The Philadelphia Eagles had seemingly avoided the Super Bowl-loss hangover.

The team was scorching hot for the majority of the season and looked primed to recapture the NFC East crown. But an ugly finish cost the Eagles the division and the chance to host an NFL playoff game.

There were signs all season that Philadelphia wasn’t as good as its record. The Eagles won only three games all season by more than one score. One of those wins, however, was a 25-11 victory against the Tampa Bay Buccaneers in Week 3, a team the Eagles will be playing again in the first round of the playoffs.

A lot has changed for these teams since that game, and Baker Mayfield and his offensive cohorts will be out to prove that they have come a long way since the Eagles defense dominated them early in the year.

When the postseason comes around, there are any number of things that can decide a single game on Super Wild Card Weekend. But, when looking at these two teams, there are a few factors likely to have a huge impact on who wins.

Here are some of the key issues that will help decide who advances at Raymond James Stadium in Florida on Monday night (ABC/ESPN).

Can the Eagles Stop Their Slide?

On the surface, the Eagles (11-6) seem like a team that was among the elite in the NFL that crashed suddenly and started playing horribly.

A lot of the statistics don’t back that up, though. Offensively, the Eagles were 11th in the NFL in net passing yards per game and eighth in rushing yards per game during the team’s 10-1 start.

In the team’s 1-5 finish, Philadelphia was 13th in net passing yards per game and tied for 11th in rushing yards per game. The team’s third-down conversion rate has remained among the top five in the league. A definite drop, but not the dichotomy that you would assume with the drastically different records.

The biggest difference has been that the team sequenced its plays better. The Eagles were 18th in scrimmage yards per touch in the first 11 games, but somehow eighth in scrimmage yards per game. This was because the team was seventh in offensive touches.

The team has improved to 13th in scrimmage yards per touch during the last six games but is down to 14th in scrimmage yards per game due to the fact it’s down to 14th in offensive touches per game. Less plays mean less opportunities to rack up yards.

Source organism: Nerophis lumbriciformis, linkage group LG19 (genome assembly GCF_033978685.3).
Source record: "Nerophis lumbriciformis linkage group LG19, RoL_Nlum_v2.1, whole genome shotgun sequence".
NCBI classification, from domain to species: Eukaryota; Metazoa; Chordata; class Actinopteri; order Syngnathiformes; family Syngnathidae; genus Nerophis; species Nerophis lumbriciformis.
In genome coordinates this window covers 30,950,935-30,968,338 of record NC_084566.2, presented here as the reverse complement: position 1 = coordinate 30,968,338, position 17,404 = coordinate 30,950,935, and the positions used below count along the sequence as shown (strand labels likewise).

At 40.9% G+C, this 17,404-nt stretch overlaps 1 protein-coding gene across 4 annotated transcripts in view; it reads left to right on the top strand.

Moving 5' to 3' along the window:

And the defense, which has not been good enough for the majority of the regular season, has splits in the same way on those stats. The defense was 24th in scrimmage yards allowed per touch in the first 11 games and 21st in scrimmage yards allowed per game. In the last six, the defense is 21st in scrimmage yards per touch, but 29th in scrimmage yards allowed per game.

It would be natural to assume the difference is because the defense can’t get off the field on third down, but that’s been a problem all season. In both the first 11 games and the last six, Philadelphia was 30th in the league in third-down conversion rate allowed.

And the offense was top five in the league in third-down conversion rate in both splits of games, so there wasn’t a stark difference there, either. Since the Eagles are likely trying to keep drives alive at all times, it’s likely that the team wasn’t as good as it started the season and isn’t as bad as it has looked lately.

That’s not to say there haven’t been any differences on a smaller level during the recent slide. Offensively, the biggest drop off has been the lack of explosive plays while throwing the ball.

The team was tied for sixth in the league in passing plays of 25 or more yards in its first 11 games. Since then, the Eagles have dropped to 30th. The big plays haven’t been there through the air, and it’s taken a toll on the team’s best offensive weapon.

A.J. Brown (knee) landed on the NFC wild-card injury report after he did not practice on Thursday and, if he does play, the Eagles will be hoping for more production than he’s had lately.

Through 11 games, Brown was averaging 95.5 receiving yards per game and had 13 total big receiving plays, ranking sixth and second in the NFL, respectively. Over the last six games, Brown is averaging 67.7 receiving yards per game and has just two total big receiving plays.

AJ Brown splits

The Eagles have had a successful offense since Brown has been there due to a commitment to the run setting up explosive plays for the talented receiver. But he’s been bottled up lately, and the plays that completely flip the field or get the Eagles an easy touchdown just haven’t been there.

As the losing streak has continued, the team has also started committing more penalties. After being the fifth-least penalized team through 11 games, the Eagles have been the fifth-most penalized team in the last six.

Defensively, the team hasn’t been elite all season, but was able to get by with some timely turnovers early in the year. The team was 17th in turnovers forced through 11 games and that’s dropped to 30th in the last six. An inability to get off the field on third down coupled with an inability to take the ball away has spelled disaster for the unit during the recent slide.

Stoppable Force Meets Moveable Object

We’ve talked a lot about the Eagles, so let’s focus on the Buccaneers. Tampa Bay was the worst division winner by record (9-8) and point differential (plus-23) but did enough to win the tiebreaker in the standings over the New Orleans Saints and take the NFC South title.

The Buccaneers get by offensively by keeping drives alive on third-and-short and looking for the big play downfield when the opportunity presents itself. Tampa Bay was tied for third in the NFL in points scored outside the red zone.